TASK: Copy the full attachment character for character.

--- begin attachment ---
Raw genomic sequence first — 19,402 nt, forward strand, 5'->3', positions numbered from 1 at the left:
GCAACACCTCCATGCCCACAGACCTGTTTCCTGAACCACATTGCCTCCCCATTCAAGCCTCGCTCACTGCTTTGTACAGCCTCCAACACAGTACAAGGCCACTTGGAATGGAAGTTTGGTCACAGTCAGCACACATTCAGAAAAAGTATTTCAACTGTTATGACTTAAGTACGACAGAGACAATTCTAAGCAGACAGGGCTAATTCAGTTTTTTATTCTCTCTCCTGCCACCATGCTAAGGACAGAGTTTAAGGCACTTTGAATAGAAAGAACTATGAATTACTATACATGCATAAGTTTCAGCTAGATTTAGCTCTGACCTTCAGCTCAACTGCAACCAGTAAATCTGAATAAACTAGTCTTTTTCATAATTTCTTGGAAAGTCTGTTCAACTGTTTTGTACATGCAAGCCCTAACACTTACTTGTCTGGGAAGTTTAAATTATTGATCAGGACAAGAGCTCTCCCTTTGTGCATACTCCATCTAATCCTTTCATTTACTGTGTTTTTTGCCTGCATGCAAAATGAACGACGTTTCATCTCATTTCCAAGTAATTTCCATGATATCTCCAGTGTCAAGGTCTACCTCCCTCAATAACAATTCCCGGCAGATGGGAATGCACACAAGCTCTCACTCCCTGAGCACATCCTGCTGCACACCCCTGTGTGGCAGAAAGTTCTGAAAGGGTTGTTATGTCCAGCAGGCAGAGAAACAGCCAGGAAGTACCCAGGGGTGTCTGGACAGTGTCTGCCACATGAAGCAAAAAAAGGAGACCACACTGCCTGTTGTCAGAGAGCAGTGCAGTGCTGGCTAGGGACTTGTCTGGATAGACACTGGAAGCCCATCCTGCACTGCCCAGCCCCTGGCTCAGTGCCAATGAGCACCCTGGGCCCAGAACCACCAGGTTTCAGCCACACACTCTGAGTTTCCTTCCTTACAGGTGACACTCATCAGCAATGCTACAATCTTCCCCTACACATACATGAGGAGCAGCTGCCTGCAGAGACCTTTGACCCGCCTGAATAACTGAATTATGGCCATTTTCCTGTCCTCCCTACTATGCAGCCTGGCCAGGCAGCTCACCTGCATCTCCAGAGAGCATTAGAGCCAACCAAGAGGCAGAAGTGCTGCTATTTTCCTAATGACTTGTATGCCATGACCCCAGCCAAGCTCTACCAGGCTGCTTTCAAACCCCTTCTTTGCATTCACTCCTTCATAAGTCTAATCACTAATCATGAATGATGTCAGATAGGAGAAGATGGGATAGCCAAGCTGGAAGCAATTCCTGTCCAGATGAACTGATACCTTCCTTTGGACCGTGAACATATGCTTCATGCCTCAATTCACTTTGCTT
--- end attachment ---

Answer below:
Raw genomic sequence first — 19,402 nt, forward strand, 5'->3', positions numbered from 1 at the left:
GCAACACCTCCATGCCCACAGACCTGTTTCCTGAACCACATTGCCTCCCCATTCAAGCCTCGCTCACTGCTTTGTACAGCCTCCAACACAGTACAAGGCCACTTGGAATGGAAGTTTGGTCACAGTCAGCACACATTCAGAAAAAGTATTTCAACTGTTATGACTTAAGTACGACAGAGACAATTCTAAGCAGACAGGGCTAATTCAGTTTTTTATTCTCTCTCCTGCCACCATGCTAAGGACAGAGTTTAAGGCACTTTGAATAGAAAGAACTATGAATTACTATACATGCATAAGTTTCAGCTAGATTTAGCTCTGACCTTCAGCTCAACTGCAACCAGTAAATCTGAATAAACTAGTCTTTTTCATAATTTCTTGGAAAGTCTGTTCAACTGTTTTGTACATGCAAGCCCTAACACTTACTTGTCTGGGAAGTTTAAATTATTGATCAGGACAAGAGCTCTCCCTTTGTGCATACTCCATCTAATCCTTTCATTTACTGTGTTTTTTGCCTGCATGCAAAATGAACGACGTTTCATCTCATTTCCAAGTAATTTCCATGATATCTCCAGTGTCAAGGTCTACCTCCCTCAATAACAATTCCCGGCAGATGGGAATGCACACAAGCTCTCACTCCCTGAGCACATCCTGCTGCACACCCCTGTGTGGCAGAAAGTTCTGAAAGGGTTGTTATGTCCAGCAGGCAGAGAAACAGCCAGGAAGTACCCAGGGGTGTCTGGACAGTGTCTGCCACATGAAGCAAAAAAAGGAGACCACACTGCCTGTTGTCAGAGAGCAGTGCAGTGCTGGCTAGGGACTTGTCTGGATAGACACTGGAAGCCCATCCTGCACTGCCCAGCCCCTGGCTCAGTGCCAATGAGCACCCTGGGCCCAGAACCACCAGGTTTCAGCCACACACTCTGAGTTTCCTTCCTTACAGGTGACACTCATCAGCAATGCTACAATCTTCCCCTACACATACATGAGGAGCAGCTGCCTGCAGAGACCTTTGACCCGCCTGAATAACTGAATTATGGCCATTTTCCTGTCCTCCCTACTATGCAGCCTGGCCAGGCAGCTCACCTGCATCTCCAGAGAGCATTAGAGCCAACCAAGAGGCAGAAGTGCTGCTATTTTCCTAATGACTTGTATGCCATGACCCCAGCCAAGCTCTACCAGGCTGCTTTCAAACCCCTTCTTTGCATTCACTCCTTCATAAGTCTAATCACTAATCATGAATGATGTCAGATAGGAGAAGATGGGATAGCCAAGCTGGAAGCAATTCCTGTCCAGATGAACTGATACCTTCCTTTGGACCGTGAACATATGCTTCATGCCTCAATTCACTTTGCTT